Yes, you can see how music plays a heavy hand within the comic. You mentioned earlier (off screen) that you plan on incorporating music/sound bites into the comic. How so?
Avi: Well our comic is on this website called tapastic and you have the option of adding a soundcloud file to the page. I could see that with the other comic as well. Doing some crazy jazz. But for this one the music Michelle Alany does, the energy with which she plays Eastern European Jewish music, fits perfectly. There are pages up where she is playing, the song is called Bessarabian Hora and there will be more.
Are you going to use music she has already made, or does she create sound/scores specifically for the comic?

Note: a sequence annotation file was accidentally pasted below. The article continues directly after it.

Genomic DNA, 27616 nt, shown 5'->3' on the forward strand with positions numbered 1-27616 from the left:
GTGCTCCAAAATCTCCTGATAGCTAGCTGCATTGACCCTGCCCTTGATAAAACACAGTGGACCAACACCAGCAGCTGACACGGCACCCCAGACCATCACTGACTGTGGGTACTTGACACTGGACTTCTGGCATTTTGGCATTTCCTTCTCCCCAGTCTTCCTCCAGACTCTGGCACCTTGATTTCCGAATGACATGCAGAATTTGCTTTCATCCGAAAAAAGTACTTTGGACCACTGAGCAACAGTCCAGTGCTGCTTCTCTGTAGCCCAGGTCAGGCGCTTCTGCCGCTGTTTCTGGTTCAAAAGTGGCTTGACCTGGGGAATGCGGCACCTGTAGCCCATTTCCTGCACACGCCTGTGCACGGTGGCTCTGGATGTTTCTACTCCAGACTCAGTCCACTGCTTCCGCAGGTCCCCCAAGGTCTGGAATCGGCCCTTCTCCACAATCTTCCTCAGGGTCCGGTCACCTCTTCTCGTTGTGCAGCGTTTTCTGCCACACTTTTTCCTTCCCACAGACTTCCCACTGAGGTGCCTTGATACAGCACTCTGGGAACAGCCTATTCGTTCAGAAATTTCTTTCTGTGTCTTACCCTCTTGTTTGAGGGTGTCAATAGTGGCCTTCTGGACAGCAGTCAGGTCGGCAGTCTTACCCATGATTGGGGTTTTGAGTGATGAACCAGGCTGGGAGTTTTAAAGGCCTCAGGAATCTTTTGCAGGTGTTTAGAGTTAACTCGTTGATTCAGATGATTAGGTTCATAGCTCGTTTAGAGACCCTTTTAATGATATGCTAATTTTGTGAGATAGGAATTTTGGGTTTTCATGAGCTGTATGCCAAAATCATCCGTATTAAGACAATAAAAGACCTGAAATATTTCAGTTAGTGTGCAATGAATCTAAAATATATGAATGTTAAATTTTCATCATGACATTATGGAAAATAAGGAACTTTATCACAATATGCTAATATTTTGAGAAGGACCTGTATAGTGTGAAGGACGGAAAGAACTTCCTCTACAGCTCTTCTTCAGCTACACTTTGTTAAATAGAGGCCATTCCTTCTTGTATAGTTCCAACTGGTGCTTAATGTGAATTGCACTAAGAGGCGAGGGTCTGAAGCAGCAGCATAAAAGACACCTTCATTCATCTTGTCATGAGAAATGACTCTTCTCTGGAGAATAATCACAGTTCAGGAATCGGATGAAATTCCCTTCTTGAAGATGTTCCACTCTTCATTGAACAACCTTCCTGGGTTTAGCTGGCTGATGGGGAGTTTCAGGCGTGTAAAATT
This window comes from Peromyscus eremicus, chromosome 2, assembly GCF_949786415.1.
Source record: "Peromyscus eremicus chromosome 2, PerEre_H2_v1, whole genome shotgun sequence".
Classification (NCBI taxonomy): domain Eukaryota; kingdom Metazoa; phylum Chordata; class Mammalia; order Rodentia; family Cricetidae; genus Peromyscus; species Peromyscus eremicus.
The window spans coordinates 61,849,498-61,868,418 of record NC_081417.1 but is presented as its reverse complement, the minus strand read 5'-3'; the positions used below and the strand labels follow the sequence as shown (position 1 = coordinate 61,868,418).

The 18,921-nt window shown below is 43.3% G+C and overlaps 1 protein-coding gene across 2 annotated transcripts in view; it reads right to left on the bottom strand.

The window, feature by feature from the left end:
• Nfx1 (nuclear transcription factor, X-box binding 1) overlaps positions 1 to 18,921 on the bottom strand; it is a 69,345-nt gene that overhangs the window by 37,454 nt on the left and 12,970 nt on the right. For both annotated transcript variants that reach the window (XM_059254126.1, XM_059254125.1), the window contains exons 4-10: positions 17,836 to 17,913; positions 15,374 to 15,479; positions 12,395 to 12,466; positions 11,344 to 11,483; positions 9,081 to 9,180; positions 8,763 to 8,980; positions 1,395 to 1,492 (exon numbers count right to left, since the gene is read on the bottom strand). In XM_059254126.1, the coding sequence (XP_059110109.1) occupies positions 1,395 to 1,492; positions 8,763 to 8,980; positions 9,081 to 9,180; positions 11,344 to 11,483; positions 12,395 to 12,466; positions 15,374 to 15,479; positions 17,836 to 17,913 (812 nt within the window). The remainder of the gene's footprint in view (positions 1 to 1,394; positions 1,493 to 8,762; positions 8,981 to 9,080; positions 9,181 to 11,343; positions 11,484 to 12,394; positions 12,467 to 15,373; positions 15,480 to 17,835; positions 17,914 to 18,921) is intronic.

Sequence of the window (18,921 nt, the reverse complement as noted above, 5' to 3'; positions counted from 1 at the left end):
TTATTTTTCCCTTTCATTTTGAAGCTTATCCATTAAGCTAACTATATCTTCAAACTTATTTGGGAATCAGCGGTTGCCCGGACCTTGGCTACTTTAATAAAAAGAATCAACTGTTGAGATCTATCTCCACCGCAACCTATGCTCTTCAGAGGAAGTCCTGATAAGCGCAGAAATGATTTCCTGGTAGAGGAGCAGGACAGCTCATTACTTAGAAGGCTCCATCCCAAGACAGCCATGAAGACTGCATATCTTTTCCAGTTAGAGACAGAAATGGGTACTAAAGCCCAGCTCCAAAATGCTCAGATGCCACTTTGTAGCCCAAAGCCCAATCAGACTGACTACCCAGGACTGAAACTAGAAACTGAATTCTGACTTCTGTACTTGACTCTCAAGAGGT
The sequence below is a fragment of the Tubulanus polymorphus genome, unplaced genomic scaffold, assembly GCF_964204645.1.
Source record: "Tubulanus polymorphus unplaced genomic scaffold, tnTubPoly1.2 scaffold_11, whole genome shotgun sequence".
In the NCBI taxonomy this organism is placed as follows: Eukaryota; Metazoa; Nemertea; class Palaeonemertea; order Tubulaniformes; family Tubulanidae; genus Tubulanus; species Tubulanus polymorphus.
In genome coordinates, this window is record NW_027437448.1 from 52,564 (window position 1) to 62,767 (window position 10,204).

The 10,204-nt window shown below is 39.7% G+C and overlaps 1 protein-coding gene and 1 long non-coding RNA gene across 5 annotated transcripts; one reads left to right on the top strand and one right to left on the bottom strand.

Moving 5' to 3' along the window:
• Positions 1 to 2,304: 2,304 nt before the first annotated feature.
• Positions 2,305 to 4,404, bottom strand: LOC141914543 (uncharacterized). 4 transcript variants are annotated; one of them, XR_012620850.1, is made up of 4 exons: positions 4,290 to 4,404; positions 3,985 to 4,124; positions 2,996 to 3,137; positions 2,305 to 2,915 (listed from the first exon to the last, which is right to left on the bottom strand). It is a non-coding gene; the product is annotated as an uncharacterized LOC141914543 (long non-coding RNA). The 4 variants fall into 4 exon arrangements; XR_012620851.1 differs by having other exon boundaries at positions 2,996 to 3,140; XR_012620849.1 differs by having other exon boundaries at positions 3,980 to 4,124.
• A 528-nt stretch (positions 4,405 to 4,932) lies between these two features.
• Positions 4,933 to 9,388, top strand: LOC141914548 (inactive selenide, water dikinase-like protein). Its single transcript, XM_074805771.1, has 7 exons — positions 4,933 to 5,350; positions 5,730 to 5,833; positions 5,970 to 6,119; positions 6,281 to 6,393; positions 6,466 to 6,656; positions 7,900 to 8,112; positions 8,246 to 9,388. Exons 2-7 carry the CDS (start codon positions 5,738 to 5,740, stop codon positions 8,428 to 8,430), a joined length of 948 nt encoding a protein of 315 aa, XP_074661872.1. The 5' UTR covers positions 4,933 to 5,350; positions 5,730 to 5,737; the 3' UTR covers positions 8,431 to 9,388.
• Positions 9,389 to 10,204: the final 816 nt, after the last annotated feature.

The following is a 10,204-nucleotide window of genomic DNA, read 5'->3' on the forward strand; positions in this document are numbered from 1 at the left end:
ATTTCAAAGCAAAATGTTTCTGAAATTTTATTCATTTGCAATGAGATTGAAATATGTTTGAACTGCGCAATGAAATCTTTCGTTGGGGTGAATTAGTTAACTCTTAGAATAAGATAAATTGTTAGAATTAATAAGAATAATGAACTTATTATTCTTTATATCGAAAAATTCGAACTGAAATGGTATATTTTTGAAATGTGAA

Avi: I would like to have some music done specifically for the comic but she’s pretty busy these days! And I could try to do some of the ear training stuff on piano that Serge starts with. I have a friend who is a piano player and composer, he may be up for creating some stuff. I would like to do something in the style of the jazz of the time. There was this weird dichotomy where the Nazis hated this culture but they loved jazz, hated gypsies but loved the swing the Sinti gypsy community created around Django.
Have you guys found you have been studying up on some of these contextual details of the time, or are you more focused on creating this alternate path in which you have more creative control?